Short thoughts on Windows 8 & Metro
2 min read

Short thoughts on Windows 8 & Metro

There's been a lot of talk about the recent release of the Windows 8 Consumer Preview and of the new Start Screen and Metro interface. I've been running it for some time now wanted to talk a bit about the most polarizing aspect of the new OS: the new start screen and the Metro design language.
Short thoughts on Windows 8 & Metro

A lot of people say that the new design is for kids, it's "Fisher Price" (going back to the same term used when Windows XP first launched), it isn't serious enough and looks like crap.

It's not 'twee' to me. It's not Fisher Price. It's akihabara and Vegas. It's bold, brash, American, neon, digital, masculine. It's true that they didn't go skeumorphic. There is no car interior that looks this digital. There are very few home interiors that look like this. It's about media, very tech magazine-ish. And the colors don't match.

Now, before I continue, let me say I'm among the few that like Metro as a desktop improvement. Finally they fixed notifications, widgets and online integration. Perhaps in time my need for chrome will fade away, who knows? Certainly it's easier to recommend to family members.

But talking purely aesthetically, there's a proportion of the non-techy world that is female and I'm guessing won't like this. It's like Media Center, which was also savagely off-putting.

Just look at it for a second. What does it remind you of? Bricks. Legos. Banner ads. A crazy quilt, perhaps. Anecdotally, by the way, Lego has had to re-design, re-brand and re-package LEGOs to appeal to girls. So I think there might be a gender disconnect here.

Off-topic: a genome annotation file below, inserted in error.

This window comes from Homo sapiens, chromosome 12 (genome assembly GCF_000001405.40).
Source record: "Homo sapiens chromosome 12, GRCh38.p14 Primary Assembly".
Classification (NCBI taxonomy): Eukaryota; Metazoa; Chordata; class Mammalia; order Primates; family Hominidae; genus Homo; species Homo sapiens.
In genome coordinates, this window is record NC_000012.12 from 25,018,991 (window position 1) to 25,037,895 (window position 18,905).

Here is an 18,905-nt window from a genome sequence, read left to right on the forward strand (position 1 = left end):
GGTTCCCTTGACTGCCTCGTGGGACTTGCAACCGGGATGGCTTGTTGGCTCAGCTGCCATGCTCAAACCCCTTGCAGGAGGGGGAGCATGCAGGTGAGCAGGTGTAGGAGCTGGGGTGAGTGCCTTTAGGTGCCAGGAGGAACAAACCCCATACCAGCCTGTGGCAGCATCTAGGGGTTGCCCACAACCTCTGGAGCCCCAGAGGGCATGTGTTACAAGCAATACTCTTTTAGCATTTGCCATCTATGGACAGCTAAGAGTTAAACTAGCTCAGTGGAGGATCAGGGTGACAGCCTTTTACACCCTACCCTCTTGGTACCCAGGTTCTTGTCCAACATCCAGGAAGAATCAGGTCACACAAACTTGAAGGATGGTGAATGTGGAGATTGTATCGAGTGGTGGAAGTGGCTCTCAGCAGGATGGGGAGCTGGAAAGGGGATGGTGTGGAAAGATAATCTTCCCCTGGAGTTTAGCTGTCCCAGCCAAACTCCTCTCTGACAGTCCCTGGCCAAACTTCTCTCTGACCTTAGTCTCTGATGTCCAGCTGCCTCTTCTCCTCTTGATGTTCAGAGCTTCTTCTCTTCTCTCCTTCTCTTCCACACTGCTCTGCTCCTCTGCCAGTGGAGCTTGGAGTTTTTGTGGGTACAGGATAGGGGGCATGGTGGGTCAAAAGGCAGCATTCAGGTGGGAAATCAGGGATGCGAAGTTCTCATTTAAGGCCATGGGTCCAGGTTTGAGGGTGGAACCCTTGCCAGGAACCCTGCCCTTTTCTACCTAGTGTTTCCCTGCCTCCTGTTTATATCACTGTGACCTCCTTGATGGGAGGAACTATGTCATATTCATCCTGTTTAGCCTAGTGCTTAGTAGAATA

It's functionally better, but I think that aesthetics will influence sales. Particularly business sales. And it's so subjective, while it might matter, I'm not predicting rejection or revulsion or anything specific. But I think MS, like certain car makers, skews masculine at times and I think Metro shows this more than the traditional desktop that was less in your face and less geometric, where you'd see a wallpaper of a green field (and yes I know the desktop is still there). Not that necessarily women have any problem with LEGOs or geometry or bricks, but statistically they seems to find those less appealing, again, afaict, imo and ymmv and all that, not meaning to caricature the female gender or paint with broad strokes, we're all different after all.

Also, we can take a peek at Android to see how "male design" has influenced sales: it also skews masculine due to Verizon's Droid ads and Google culture, but seems to be doing pretty well for himself, especially considering the ICS redesign which, as Metro, gets rid of most skeumorphism in favour of lines and strong colours and typography.

Back to Metro, perhaps they need a live tile with, "Don't Panic," written in large friendly letters. But the truth is that nothing stops you from having a start screen that is visually made up mostly of pictures of your friends & family which shows their latest messages & updates.